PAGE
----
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Cookstown - Tyrone - Holy Trinity Church

Old photo image

Cookstown's main street, known as the One Mile Street, is the longest, widest and deepest in Northern Ireland. A few miles away is Ardboe Cross, one of the best examples of a 9th/10th century High cross in Northern Ireland. 22 panels illustrate stories from the Old Testament and the New Testament of the Bible.

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Photo Details

  • County: Tyrone
  • Town: Cookstown
  • Scene: Holy Trinity Church &Convent
  • Date:1910 (estimate)

Specification

  • Digitally remastered
  • 10' x 8' printed on quality photo paper
  • Also available mounted & framed, ask for details
  • Colour images can be printed in black& white if preferred.
  • Read about Cookstown below

Cookstown

Cookstown (An Chorr Chríochach in Irish) is a town in County Tyrone in Northern Ireland. It is the fourth largest town in the county (next to Omagh Strabane and Dungannon respectively) and has a population of 10,646 people (in the 2001 Census). It was founded in 1609 by planter Alan Cooke. It was one of the main centres of the linen industry. A working linen mill can still be seen at Wellbrook Beetling Mill outside Cookstown: beetling is the process used to smooth and polish linen after weaving.

Cookstown's main street, known as the One Mile Street, is the longest, widest and deepest in Northern Ireland.

Places of interest

A few miles away is Ardboe Cross, one of the best examples of a 9th/10th century High cross in Northern Ireland. 22 panels illustrate stories from the Old Testament and the New Testament of the Bible.

Other ancient sites nearby include Beaghmore stone circles and Tullyhogue Fort, the crowning place of the kings of Tyrone (Tir Eogain), the O'Neills. Destroyed in 1602, the fort was salvaged to some degree in 1964, when the site was cleared and presented. Though none of the original buildings remains, the unusual layout (raised inner mounds, but no outer defensive ditch) is still clearly visible.

The Donaghrisk walled cemetery to the southwest of (and clearly visible from) the fort is the resting place of the O'Hagans, the chief justices of Tyrone (and as such, they presided over the crowning ceremonies of the O'Neills).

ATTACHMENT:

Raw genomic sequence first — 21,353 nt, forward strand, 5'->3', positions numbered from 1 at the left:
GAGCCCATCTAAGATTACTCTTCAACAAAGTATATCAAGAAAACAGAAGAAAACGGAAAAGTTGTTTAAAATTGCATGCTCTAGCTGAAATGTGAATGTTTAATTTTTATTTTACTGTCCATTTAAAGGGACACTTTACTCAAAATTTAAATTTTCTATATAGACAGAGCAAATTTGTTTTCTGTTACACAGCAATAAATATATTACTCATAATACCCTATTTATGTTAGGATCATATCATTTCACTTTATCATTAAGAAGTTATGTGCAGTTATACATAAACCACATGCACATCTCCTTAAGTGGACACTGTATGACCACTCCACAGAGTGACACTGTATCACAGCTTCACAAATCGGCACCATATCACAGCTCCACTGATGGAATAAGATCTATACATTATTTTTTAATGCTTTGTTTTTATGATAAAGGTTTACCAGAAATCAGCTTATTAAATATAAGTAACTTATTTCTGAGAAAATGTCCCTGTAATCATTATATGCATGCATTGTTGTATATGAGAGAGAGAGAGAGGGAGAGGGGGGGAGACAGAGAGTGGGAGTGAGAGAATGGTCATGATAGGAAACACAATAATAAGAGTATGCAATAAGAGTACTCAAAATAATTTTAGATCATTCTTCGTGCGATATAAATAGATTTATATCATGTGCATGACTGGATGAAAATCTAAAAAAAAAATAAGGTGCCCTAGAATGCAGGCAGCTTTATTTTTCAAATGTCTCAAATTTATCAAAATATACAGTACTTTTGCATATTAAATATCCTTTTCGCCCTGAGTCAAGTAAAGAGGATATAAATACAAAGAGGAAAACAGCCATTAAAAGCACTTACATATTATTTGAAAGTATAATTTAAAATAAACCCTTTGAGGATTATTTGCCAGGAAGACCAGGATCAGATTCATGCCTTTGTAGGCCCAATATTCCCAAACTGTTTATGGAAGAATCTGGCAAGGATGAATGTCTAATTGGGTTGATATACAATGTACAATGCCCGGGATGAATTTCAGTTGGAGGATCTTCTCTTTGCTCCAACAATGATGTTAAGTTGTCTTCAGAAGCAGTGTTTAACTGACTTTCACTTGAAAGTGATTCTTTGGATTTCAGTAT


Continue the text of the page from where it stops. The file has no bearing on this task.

Killymoon Castle is about 1.5 kilometres (1 mile) south east of Cookstown.

Politics

In elections for the Westminster Parliament and the Northern Ireland Assembly it is part of the Mid Ulster constituency.

The local authority, Cookstown District Council, was established in 1973, and includes part of County Londonderry, notably the villages of Moneymore, The Loup and Ballyronan.

History People · Tyrone GAA Star Eoin Mulligan who won two All Irelands With Tyrone in 2003 and 2005 is from the town · Aston Villa and Northern Ireland central defender and captain Aaron Hughes. · It is the birthplace of Ulster Vanguard founder William Craig. · It is also home to comedians Owen O'Neill and Jimmy Cricket. · Oliver Sheppard, sculptor was born in Cookstown in 1865. His The 'Death of Cuchalain' piece was chosen by De Valera as the national memorial to participants of the 1916 Rising and now resides in Dublin General Post Office. · Jonathan Swift stayed at Loughry Manor as a guest of the Lindsay family while writing Gulliver's Travels (published 1726). · Birthplace of Mary Mallon, aka Typhoid Mary, September 23, 1869.

Trivia

Cookstown is famous for its sausages, known as the 'Cookstown Sizzler', which were advertised on television by Rolf Harris and George Best.

Fictionalised as 'Ballyglass', it is the hometown of the hero of 'Utterly Monkey', a novel by local writer Nick Laird (husband of novelist Zadie Smith).

The local paper, The Mid Ulster Mail, is the biggest selling local newspaper in the area.

In the film The Devil's Own, the character played by Brad Pitt claimed to be from Cookstown, which he described as being 'on the shore of the Lough Neagh'. Cookstown is actually 16 kilometres (10 miles) from the shores of Lough Neagh, only slightly closer than Belfast is, though the character could have been thinking of the closest town to his father's shoreside farm. Jimmy Kennedy, although born in Omagh, grew up in the Cookstown area and was educated at Cookstown Academy (the forerunner of Cookstown High School). He is well known for the many songs he wrote including, 'The Teddy Bears' Picnic', 'Red Sails in the Sunset', 'The Hokey Kokey' and 'South of the Border'. He won numerous awards during his lifetime, and his name was entered in the Songwriters' Hall of Fame in New York in 1997.

2001 Census

On Census day (29 April 2001) there were 32,581 people living in Cookstown. Of these:

  • 26.0 were aged under 16 years and 15.6 were aged 60 and over
  • 49.7 of the population were male and 50.3 were female
  • 57.6 were from a Catholic background and 41.1 were from a Protestant background
  • 3.9 of people aged 16-74 were unemployed.

Since 2001 the population of the town and district has increased. There is a higher percentage of young people and a lower percentage of unemployment. The percentage of Catholic in the town has also increased to over 60.